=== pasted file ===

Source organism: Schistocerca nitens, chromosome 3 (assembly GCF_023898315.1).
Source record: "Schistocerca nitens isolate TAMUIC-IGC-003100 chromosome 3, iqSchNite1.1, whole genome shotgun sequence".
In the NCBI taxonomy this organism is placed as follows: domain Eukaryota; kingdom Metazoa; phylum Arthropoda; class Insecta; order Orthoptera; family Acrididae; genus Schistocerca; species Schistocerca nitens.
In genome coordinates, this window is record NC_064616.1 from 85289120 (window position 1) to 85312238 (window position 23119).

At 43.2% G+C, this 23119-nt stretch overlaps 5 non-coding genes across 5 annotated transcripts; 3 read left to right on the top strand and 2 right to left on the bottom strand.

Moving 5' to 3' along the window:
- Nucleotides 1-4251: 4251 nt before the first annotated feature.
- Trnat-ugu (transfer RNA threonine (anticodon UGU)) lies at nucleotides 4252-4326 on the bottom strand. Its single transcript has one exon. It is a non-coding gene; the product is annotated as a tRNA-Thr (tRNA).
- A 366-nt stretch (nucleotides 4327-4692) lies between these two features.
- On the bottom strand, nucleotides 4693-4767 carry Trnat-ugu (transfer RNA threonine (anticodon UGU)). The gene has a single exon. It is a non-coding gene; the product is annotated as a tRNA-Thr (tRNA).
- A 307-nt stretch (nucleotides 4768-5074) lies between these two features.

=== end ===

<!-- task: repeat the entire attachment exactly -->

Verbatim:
Source organism: Schistocerca nitens, chromosome 3 (assembly GCF_023898315.1).
Source record: "Schistocerca nitens isolate TAMUIC-IGC-003100 chromosome 3, iqSchNite1.1, whole genome shotgun sequence".
In the NCBI taxonomy this organism is placed as follows: domain Eukaryota; kingdom Metazoa; phylum Arthropoda; class Insecta; order Orthoptera; family Acrididae; genus Schistocerca; species Schistocerca nitens.
In genome coordinates, this window is record NC_064616.1 from 85289120 (window position 1) to 85312238 (window position 23119).

At 43.2% G+C, this 23119-nt stretch overlaps 5 non-coding genes across 5 annotated transcripts; 3 read left to right on the top strand and 2 right to left on the bottom strand.

Moving 5' to 3' along the window:
- Nucleotides 1-4251: 4251 nt before the first annotated feature.
- Trnat-ugu (transfer RNA threonine (anticodon UGU)) lies at nucleotides 4252-4326 on the bottom strand. Its single transcript has one exon. It is a non-coding gene; the product is annotated as a tRNA-Thr (tRNA).
- A 366-nt stretch (nucleotides 4327-4692) lies between these two features.
- On the bottom strand, nucleotides 4693-4767 carry Trnat-ugu (transfer RNA threonine (anticodon UGU)). The gene has a single exon. It is a non-coding gene; the product is annotated as a tRNA-Thr (tRNA).
- A 307-nt stretch (nucleotides 4768-5074) lies between these two features.